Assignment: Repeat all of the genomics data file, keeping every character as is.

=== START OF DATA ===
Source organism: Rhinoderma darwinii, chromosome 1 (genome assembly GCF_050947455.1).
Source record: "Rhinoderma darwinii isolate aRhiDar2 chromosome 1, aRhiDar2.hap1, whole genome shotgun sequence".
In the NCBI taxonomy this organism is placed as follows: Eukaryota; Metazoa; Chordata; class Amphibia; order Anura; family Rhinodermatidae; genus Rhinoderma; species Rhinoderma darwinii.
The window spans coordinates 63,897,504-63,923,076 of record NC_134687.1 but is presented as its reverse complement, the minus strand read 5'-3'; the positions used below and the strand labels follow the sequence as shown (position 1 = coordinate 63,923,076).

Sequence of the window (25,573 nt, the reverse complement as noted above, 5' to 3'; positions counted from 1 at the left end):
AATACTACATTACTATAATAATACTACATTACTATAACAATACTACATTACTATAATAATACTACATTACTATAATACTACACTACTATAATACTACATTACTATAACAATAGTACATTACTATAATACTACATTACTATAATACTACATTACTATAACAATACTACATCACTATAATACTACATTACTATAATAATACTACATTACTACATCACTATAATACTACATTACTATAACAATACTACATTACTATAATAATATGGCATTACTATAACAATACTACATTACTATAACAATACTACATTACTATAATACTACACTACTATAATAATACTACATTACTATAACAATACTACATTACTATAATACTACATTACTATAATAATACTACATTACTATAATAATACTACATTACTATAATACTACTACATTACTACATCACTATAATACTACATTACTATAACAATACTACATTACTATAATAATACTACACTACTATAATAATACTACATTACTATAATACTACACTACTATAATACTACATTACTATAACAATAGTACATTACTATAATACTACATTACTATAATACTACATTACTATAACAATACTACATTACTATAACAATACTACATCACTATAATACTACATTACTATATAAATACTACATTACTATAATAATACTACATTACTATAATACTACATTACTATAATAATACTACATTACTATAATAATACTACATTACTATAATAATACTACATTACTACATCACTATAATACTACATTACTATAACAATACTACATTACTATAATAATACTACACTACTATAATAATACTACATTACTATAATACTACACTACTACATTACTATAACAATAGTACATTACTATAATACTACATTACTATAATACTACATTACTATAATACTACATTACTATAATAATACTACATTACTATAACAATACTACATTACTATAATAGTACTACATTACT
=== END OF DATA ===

Source organism: Rhinoderma darwinii, chromosome 1 (genome assembly GCF_050947455.1).
Source record: "Rhinoderma darwinii isolate aRhiDar2 chromosome 1, aRhiDar2.hap1, whole genome shotgun sequence".
In the NCBI taxonomy this organism is placed as follows: Eukaryota; Metazoa; Chordata; class Amphibia; order Anura; family Rhinodermatidae; genus Rhinoderma; species Rhinoderma darwinii.
The window spans coordinates 63,897,504-63,923,076 of record NC_134687.1 but is presented as its reverse complement, the minus strand read 5'-3'; the positions used below and the strand labels follow the sequence as shown (position 1 = coordinate 63,923,076).

Sequence of the window (25,573 nt, the reverse complement as noted above, 5' to 3'; positions counted from 1 at the left end):
AATACTACATTACTATAATAATACTACATTACTATAACAATACTACATTACTATAATAATACTACATTACTATAATACTACACTACTATAATACTACATTACTATAACAATAGTACATTACTATAATACTACATTACTATAATACTACATTACTATAACAATACTACATCACTATAATACTACATTACTATAATAATACTACATTACTACATCACTATAATACTACATTACTATAACAATACTACATTACTATAATAATATGGCATTACTATAACAATACTACATTACTATAACAATACTACATTACTATAATACTACACTACTATAATAATACTACATTACTATAACAATACTACATTACTATAATACTACATTACTATAATAATACTACATTACTATAATAATACTACATTACTATAATACTACTACATTACTACATCACTATAATACTACATTACTATAACAATACTACATTACTATAATAATACTACACTACTATAATAATACTACATTACTATAATACTACACTACTATAATACTACATTACTATAACAATAGTACATTACTATAATACTACATTACTATAATACTACATTACTATAACAATACTACATTACTATAACAATACTACATCACTATAATACTACATTACTATATAAATACTACATTACTATAATAATACTACATTACTATAATACTACATTACTATAATAATACTACATTACTATAATAATACTACATTACTATAATAATACTACATTACTACATCACTATAATACTACATTACTATAACAATACTACATTACTATAATAATACTACACTACTATAATAATACTACATTACTATAATACTACACTACTACATTACTATAACAATAGTACATTACTATAATACTACATTACTATAATACTACATTACTATAATACTACATTACTATAATAATACTACATTACTATAACAATACTACATTACTATAATAGTACTACATTACT